by Dario Leone
B-52 has already used in combat its new conventional rotary launcher

The conventional rotary launcher increases the B-52’s smart weapon carrying capabilities by 67 percent

Military.com reported that a B-52 used its new conventional rotary launcher (CRL) in combat for first time on Nov. 18, 2017. This mission was in support of Operation Inherent Resolve (OIR), Iraq.

The first munitions released in combat from the [conventional rotary launcher] occurred on Nov. 18 in support of Operation Inherent Resolve (Iraq),” confirmed Air Forces Central Command (AFCENT) spokeswoman Capt. AnnMarie Annicelli.

During another mission over Afghanistan, a B-52 stationed at Al Udeid Air Base, Qatar, set the record for the largest number of precision munitions employed, explained Air Force Brig. Gen. Lance Bunch, director of NATO’s Resolute Support mission, future operations.

The aircraft was equipped with the new CRL for that mission too, he revealed.

“So, we’ve used — so far, we’ve used B-52s with their new conventional rotary launcher,” Bunch said Tuesday during a video briefing from Kabul to reporters at the Pentagon. “Of note, it was the single most — largest number of precision munitions ever dropped from a B-52.”

As explained by Annicelli B-52s dropped 19 Joint Direct Attack Munitions (JDAMs), against multiple targets over the course of the first night of an expanded strike mission – called the new offensive campaign.

“The JDAMs were variants of the GBU-38, to include the Low Collateral Damage Bomb version,” Annicelli said in an email.

The operation was conducted in Helmand Province against narcotics facilities and an IED storage facility, she pointed out.

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Noteworthy as we already explained the CRL allows the B-52 to carry a selection of different conventional smart weapons or GPS guided weapons inside its bomb bay, increasing the number of weapons carried in combat by eight.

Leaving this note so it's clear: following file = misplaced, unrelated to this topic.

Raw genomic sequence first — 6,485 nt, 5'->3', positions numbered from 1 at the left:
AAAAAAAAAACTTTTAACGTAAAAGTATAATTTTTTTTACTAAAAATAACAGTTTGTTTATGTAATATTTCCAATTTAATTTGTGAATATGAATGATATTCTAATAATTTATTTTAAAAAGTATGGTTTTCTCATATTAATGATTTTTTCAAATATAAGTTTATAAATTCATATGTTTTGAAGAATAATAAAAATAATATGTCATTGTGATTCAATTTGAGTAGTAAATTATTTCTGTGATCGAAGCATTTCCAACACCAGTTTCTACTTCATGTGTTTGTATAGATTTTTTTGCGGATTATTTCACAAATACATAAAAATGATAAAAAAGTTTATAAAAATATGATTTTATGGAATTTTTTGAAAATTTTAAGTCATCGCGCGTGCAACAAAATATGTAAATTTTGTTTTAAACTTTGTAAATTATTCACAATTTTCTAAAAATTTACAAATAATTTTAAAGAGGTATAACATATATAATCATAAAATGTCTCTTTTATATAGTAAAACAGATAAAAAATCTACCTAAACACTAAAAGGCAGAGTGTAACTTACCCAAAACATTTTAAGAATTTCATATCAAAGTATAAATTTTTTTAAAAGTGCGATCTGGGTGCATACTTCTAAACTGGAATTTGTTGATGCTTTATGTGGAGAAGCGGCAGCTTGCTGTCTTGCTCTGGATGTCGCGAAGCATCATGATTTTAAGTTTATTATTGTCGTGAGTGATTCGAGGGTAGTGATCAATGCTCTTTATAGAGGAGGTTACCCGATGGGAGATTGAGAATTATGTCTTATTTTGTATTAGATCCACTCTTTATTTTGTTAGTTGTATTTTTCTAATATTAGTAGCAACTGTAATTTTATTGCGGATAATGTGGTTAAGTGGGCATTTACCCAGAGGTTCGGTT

“It’s a big game changer for current and future warfare,” said Master Sgt. Adam Levandowski, Air Forces Strategic (AFSTRAT) Armament Systems manager who has been involved in multiple portions of the CRL program. “When you take a B-52 and load it with mixed smart weapons you now open up many more options with one aircraft instead of having to call in other aircraft for other types of munitions. Now, combatant commanders are presented with a much more flexible weapons selection without the need to request additional air support. Before these launchers, the B-52 was not capable of carrying smart weapons internally.”

The CRL increases the B-52’s smart weapon carrying capabilities by 67 percent.

“This has modernized the B-52 to be more up to speed with other air frames,” said Master Sgt. Thomas Hall, 2nd Munitions Squadron (MUNS) Armament Systems flight section chief who oversaw CRL whole project.

The idea of a CRL has existed since 1990, but recently the program actually started developing.

According to AFCENT officials since January 2017 approximately 1,500 weapons (with about 50 percent unguided) have been delivered in Afghanistan by U.S. Air Force (USAF) B-52s.

B-52 has already used in combat its new conventional rotary launcher
A U.S. B-52 Bomber sits on a flightline with munitions loaded on a newly installed conventional rotary launcher in its bomb bay, at Al Udeid Air Base, Qatar, Nov. 17, 2017. The CRL will allow the B-52 to carry more smart bombs . The CRL upgrade was used in support of a new offensive campaign in Afghanistan Nov. 19, 2017.

Photo credit: U.S. Air Force and Staff Sgt. Patrick Evenson / U.S. Air National Guard

Artwork courtesy of AircraftProfilePrints.com

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